Most of the tents given to survivors of the South Asia earthquake in October are not designed for winter conditions, a leading aid agency says.
The biggest threat to survivors is now the cold
The International Organisation for Migration (IOM) says the issue of shelter "is becoming more critical".
About three million people lost their homes in the quake which Pakistan says left some 73,000 dead.
The IOM is leading the operation to distribute emergency shelter to the survivors of the disaster.
Relief organisations have long been appealing for 'winterised' tents designed to withstand the cold of a Himalayan winter.
The IOM is working alongside the United Nations and other organisations in the earthquake zone.
IOM spokesman Darren Boisvert said he had earlier believed that three-quarters of the tents given out were not winterised.
But on Friday he told journalists in the Pakistani capital, Islamabad: "The latest is that 90% of tents are not winterised.
Heavy duty tent designed for long-term use by a single family
PVC groundsheet sewn onto the sides for wind proofing and to retain warmth
Some types are designed to accommodate cooking stoves
ICRC estimates that 30,000 such tents are required in Pakistan
"Winterised tents are expensive, they are hard to procure and must be shipped from overseas."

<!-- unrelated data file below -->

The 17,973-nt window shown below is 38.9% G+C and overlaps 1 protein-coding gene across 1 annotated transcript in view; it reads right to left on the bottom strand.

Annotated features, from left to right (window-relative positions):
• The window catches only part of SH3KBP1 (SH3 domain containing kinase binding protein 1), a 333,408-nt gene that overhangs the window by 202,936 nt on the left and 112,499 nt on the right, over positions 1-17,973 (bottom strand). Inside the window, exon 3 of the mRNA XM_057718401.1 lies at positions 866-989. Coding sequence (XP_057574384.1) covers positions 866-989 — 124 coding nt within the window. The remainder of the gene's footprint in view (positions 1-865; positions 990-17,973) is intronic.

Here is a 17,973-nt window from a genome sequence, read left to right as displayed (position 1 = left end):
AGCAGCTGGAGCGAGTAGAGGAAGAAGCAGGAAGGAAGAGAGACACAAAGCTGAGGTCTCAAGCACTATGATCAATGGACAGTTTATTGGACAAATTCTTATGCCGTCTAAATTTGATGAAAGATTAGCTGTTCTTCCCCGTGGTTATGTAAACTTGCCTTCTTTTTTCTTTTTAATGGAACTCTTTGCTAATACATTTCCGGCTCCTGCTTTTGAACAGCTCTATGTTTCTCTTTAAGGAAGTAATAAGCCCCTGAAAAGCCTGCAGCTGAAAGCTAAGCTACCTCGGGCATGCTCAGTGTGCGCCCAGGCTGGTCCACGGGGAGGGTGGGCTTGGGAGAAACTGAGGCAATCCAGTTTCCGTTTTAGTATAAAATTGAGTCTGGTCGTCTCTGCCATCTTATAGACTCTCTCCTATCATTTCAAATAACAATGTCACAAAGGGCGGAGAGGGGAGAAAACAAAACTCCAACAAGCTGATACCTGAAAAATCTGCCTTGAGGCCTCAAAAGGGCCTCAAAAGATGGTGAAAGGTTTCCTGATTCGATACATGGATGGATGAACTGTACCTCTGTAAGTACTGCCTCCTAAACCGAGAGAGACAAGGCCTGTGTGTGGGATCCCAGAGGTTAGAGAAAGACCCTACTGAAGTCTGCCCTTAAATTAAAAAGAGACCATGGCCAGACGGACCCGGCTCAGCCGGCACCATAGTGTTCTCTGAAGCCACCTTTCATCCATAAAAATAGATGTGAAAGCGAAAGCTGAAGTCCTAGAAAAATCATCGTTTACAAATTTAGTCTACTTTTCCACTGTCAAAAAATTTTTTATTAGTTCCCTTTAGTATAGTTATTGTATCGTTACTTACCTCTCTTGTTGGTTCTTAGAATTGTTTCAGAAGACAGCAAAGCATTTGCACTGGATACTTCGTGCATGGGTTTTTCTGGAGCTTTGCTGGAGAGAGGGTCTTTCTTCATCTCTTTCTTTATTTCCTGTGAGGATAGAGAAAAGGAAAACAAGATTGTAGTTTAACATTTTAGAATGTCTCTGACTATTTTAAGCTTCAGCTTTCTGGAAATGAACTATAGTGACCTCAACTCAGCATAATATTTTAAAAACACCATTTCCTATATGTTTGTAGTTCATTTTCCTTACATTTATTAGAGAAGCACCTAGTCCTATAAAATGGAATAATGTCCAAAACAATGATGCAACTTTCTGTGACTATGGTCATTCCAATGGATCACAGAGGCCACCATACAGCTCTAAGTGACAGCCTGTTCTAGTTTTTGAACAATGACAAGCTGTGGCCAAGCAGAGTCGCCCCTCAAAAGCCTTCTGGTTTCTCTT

But the UN official with overall responsibility for the relief effort said that did not mean that the non-winterised tents were not adequate.
Jan Vandemoortele said people could still use blankets and tarpaulins to provide extra protection.
"When we say that 90% of tents are not winterised, it does not mean that they are inadequate, the proportion of tents that is not adequate is much, much smaller," he said.
Mr Vandemoortele warned that "the situation remains very difficult. We are on a knife's edge."
He said the biggest problems for relief workers were not the cold conditions but "complacency and pessimism".
'Sticking to plans'
Nato troops have been making a substantial contribution to the relief efforts.
However, Pakistan said on Thursday that it would not be asking Nato to extend its commitment once its initial mission expires.
"We are sticking to our plans," a foreign ministry spokeswoman said.
Nato says an exact date for its troops to withdraw will be decided next week. Reports suggest it will be in January or February.
International donors have pledged some $5.4bn (£3.14bn) to help Pakistan recover from the earthquake, the government says.
Many of the pledges are in the form of low interest loans.
The authorities in Indian-administered Kashmir say some 1,400 people there were killed by the earthquake.